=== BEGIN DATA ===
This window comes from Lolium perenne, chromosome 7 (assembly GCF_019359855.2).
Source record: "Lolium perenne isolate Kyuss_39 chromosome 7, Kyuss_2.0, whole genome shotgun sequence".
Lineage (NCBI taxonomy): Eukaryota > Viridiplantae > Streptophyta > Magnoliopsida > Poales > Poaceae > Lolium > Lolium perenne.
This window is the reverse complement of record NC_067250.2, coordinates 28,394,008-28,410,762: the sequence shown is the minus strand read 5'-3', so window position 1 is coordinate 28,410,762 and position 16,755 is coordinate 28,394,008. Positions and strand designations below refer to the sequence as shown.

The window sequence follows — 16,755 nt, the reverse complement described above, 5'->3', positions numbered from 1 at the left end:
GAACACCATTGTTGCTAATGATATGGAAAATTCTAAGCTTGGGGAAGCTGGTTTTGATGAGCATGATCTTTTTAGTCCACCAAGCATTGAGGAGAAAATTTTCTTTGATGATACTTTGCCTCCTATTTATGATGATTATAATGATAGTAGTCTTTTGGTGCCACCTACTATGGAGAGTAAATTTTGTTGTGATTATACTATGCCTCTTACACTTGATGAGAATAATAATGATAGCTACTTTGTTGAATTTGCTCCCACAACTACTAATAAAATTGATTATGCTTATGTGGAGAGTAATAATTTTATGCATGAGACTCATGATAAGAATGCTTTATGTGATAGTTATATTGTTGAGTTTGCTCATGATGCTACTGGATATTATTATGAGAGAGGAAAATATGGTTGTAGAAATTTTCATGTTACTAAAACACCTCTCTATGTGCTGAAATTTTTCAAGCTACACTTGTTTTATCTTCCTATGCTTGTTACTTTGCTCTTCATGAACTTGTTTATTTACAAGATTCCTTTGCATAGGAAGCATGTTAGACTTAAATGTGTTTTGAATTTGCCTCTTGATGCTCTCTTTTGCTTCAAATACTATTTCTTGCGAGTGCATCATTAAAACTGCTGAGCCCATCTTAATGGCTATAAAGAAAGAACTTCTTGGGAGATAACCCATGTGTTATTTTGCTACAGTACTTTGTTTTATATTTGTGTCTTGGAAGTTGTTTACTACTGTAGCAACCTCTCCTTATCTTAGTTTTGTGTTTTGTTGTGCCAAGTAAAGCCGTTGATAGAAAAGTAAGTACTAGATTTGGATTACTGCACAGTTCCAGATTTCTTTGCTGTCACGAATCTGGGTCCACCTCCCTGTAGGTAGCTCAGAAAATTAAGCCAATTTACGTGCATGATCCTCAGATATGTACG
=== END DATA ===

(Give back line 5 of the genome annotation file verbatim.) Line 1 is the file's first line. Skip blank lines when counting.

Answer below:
The window sequence follows — 16,755 nt, the reverse complement described above, 5'->3', positions numbered from 1 at the left end: